In case you missed it, Ashley LiBetti Mitchel and I have two new reports out on teacher preparation.
In one of our reports, “No Guarantees,” we step back and survey the landscape on teacher preparation. We come to a rather sobering conclusion: As a field, we don’t actually know very much about how to prepare teachers or help them improve. Our title was deliberate–we cannot point to any combination of individual- or program-level characteristics that can guarantee who will become a great teacher. From there we propose some ideas on how to embed this lesson into policy.
Naturally, it’s this more controversial piece that has generated the most feedback, good and bad. The majority of the feedback has been positive, but the main objections to our approach can be lumped into three broad categories:
1. Existing barriers to the teaching profession may not be that great, but that’s because we’ve set the bar too low.
This argument says that the solution to our teacher prep problems is to “professionalize” (in quotes because not everyone means the same thing when they use the term) teaching. And in order to professionalize teaching, they argue, we should keep doing the same things, just better. Higher standards for entry. Longer programs. More and better student teaching opportunities.
This argument is well-encapsulated in a post by Deans for Impact’s Ben Riley, when he deplores a low-cost, online, for-profit teacher prep program in Texas that advertises on highway billboards with the slogan “Want to teach? When can you start?” Implied in Riley’s comment is the notion that it would be impossible for teachers coming through this route to somehow compete with teachers going through a more rigorous process. (I’d note that this same critique is often lobbed at Teach For America, but I suspect Riley’s perception of TFA is different.)
I can’t and won’t defend this particular program, and I share Riley’s gut-level dislike of a program that portrays teaching as easy. But setting our feelings aside, there’s no evidence this program is actually worse than any other. In fact, there’s a recent study looking at exactly this question in Texas. The Lonestar State has a wide variety of teacher preparation programs. It has 100 different providers, ranging from large for-profits (the three biggest programs in Texas are all for-profits) to more typical regional universities to district-run programs. The study is titled “Fooled By Randomness,” because that’s what it found: virtually no differences across all 100 providers. The variations within each provider swamped any differences between them.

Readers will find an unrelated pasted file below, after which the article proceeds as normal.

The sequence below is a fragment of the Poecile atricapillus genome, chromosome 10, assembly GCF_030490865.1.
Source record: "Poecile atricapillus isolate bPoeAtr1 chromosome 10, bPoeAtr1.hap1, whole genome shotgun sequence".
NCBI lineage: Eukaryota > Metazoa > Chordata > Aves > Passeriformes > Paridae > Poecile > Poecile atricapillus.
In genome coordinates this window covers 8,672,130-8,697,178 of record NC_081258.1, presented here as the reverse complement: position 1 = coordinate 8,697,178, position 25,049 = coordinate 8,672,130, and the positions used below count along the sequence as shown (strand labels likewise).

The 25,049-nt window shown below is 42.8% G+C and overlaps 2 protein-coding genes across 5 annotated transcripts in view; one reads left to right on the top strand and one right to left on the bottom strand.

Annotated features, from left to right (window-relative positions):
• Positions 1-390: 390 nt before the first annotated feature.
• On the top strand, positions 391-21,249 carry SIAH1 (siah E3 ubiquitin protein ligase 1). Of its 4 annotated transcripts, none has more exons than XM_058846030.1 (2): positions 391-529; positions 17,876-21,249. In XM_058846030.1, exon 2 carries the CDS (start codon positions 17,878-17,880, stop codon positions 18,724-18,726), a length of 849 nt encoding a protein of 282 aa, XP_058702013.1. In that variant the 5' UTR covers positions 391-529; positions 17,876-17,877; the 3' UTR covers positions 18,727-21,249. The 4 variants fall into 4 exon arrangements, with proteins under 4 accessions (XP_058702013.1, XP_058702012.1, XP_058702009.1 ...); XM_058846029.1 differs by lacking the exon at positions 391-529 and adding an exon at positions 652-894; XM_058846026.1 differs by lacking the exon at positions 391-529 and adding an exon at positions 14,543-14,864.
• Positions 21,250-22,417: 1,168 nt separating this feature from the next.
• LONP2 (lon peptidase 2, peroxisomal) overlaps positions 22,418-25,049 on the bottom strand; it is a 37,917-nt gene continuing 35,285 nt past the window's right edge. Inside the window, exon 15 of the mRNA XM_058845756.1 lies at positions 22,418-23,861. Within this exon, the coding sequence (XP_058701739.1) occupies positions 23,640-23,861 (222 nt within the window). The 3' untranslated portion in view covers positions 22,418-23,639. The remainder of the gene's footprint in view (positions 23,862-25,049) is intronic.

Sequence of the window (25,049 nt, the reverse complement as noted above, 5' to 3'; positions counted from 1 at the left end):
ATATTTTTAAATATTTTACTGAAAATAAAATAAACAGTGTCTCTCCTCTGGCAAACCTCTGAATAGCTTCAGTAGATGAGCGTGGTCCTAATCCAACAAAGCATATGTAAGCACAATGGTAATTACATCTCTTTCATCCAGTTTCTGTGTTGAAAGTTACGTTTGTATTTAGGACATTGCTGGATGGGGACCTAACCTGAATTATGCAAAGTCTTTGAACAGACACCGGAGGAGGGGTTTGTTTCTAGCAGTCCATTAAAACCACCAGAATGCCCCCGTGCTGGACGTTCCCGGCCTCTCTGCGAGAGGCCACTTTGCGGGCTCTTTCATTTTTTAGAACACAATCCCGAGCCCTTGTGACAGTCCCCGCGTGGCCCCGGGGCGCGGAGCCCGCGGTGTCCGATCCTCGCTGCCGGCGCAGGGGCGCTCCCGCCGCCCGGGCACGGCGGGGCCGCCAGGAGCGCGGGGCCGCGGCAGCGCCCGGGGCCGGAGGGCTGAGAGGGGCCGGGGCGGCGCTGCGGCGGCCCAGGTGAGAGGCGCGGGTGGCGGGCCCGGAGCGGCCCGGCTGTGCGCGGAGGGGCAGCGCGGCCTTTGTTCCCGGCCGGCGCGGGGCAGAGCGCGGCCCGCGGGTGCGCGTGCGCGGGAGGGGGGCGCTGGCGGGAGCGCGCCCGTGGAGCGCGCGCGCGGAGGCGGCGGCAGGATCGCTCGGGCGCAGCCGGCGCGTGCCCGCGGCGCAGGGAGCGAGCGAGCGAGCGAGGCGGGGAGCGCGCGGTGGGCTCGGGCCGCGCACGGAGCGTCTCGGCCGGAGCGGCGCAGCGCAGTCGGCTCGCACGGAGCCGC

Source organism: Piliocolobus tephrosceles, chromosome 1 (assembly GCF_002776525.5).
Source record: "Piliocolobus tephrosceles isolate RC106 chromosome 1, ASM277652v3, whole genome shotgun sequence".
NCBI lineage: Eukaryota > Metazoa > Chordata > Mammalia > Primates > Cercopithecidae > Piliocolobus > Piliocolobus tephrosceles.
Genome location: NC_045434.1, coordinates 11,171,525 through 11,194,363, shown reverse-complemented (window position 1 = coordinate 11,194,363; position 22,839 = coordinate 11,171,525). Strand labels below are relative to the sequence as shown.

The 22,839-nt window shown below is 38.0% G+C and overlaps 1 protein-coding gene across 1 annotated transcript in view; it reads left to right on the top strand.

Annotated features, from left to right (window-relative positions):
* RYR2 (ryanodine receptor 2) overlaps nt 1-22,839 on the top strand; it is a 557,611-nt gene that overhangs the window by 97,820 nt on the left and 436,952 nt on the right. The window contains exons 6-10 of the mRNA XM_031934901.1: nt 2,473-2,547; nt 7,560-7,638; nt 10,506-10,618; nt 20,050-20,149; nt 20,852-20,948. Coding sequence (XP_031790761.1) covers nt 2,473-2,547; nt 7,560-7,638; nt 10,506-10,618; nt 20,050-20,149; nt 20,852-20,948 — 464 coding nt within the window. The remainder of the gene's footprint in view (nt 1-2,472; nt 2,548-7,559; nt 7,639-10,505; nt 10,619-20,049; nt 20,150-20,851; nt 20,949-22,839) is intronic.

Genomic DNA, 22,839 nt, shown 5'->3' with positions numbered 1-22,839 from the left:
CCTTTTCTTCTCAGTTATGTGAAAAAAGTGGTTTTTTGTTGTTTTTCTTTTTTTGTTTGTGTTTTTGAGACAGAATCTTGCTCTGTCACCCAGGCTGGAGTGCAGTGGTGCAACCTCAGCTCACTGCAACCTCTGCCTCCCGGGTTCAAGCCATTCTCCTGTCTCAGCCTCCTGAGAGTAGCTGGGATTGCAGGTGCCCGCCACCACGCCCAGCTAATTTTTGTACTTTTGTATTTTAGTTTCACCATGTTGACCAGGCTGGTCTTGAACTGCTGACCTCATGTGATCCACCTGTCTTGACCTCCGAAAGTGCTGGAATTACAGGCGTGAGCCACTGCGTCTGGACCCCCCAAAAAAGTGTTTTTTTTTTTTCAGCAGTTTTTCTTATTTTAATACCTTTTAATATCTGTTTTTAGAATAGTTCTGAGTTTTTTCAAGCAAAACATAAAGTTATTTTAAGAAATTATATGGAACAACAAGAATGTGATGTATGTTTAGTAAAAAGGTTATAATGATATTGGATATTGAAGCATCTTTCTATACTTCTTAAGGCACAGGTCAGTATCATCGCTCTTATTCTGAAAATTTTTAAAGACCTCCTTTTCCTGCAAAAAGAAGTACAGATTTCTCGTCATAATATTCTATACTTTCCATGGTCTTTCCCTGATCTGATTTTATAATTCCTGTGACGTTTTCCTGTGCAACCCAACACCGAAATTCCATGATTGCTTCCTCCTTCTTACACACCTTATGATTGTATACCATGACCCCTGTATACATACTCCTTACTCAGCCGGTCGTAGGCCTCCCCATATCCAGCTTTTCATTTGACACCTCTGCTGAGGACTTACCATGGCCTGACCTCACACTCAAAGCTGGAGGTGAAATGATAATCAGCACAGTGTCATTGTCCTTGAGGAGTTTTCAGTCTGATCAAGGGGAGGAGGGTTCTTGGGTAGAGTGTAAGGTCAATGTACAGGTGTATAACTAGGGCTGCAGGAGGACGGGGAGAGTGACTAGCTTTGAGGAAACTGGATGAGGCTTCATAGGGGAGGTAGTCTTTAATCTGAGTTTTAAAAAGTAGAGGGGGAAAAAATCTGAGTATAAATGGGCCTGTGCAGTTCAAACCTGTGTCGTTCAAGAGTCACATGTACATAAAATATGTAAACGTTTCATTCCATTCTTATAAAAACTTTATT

Here’s what it looks like visually for all 100 programs. Each solid black dot represents one preparation program. The lighter gray lines denote confidence intervals. Note how wide those confidence intervals are. We can’t say with any certainty that the program at the far right is actually any better than the one at the far left.
In other words, our snap judgments aren’t telling us much, and we can’t say for sure if programs that advertise with giant billboard signs are any worse than ones that do not.
2. While teacher prep may not be that great, we aren’t very good at evaluating or helping teachers improve after they get into the profession either.
Matt Barnum raises this concern at The Seventy Four. He notes that, “teacher evaluation has its own challenges,” and, “Giving schools and districts the flexibility over teacher training and certification may be a very good idea; there’s just no guarantee many will rise to the challenge.”
We grappled with this issue as well but ultimately decided it didn’t make sense to ask teacher prep to solve these problems. For starters, we don’t see evidence the current strategy is working either. New teacher candidates today are spending nearly $5 billion and 302 million hours of their time on requirements that won’t help them become a good teacher. Districts may not be any better at evaluating teachers, but it’s not worth keeping these burdens unless we are sure the requirements are meaningful. Teacher prep should be judged on its own merits, not out of fear of the alternative.
3. We’ve seen proposals to open up the teaching profession before.
On Twitter, Mike Petrilli observed that we’ve seen proposals like this before. He pointed to a 2006 Hamilton Project paper from Robert Gordon, Thomas Kane, and Douglas Staiger that Malcolm Gladwell later popularized in an article for The New Yorker. Dana Goldstein’s book The Teacher Wars traces versions of this idea going back for more than a century.
We recognize this is not an entirely new idea, but the difference is that we now know even more about why and how this could work. For example, in just the last 10 years we’ve learned much more about the importance of teachers, how to evaluate teachers more effectively, and how they grow into the profession. We’ve also learned more about how bad existing preparation and professional development programs are at training and supporting teachers before and after they enter the classroom. Our proposal is also different in that we don’t advocate trying to fire our way to excellence. Instead, we emphasize the need for new teachers to have low-stakes learning and growth opportunities, and we believe there are compelling arguments for the potential of a performance-based licensure system.
Still have questions about why we came to the conclusions or recommendations we did? Read both of the reports here.
This post originally appeared on Ahead of the Heard.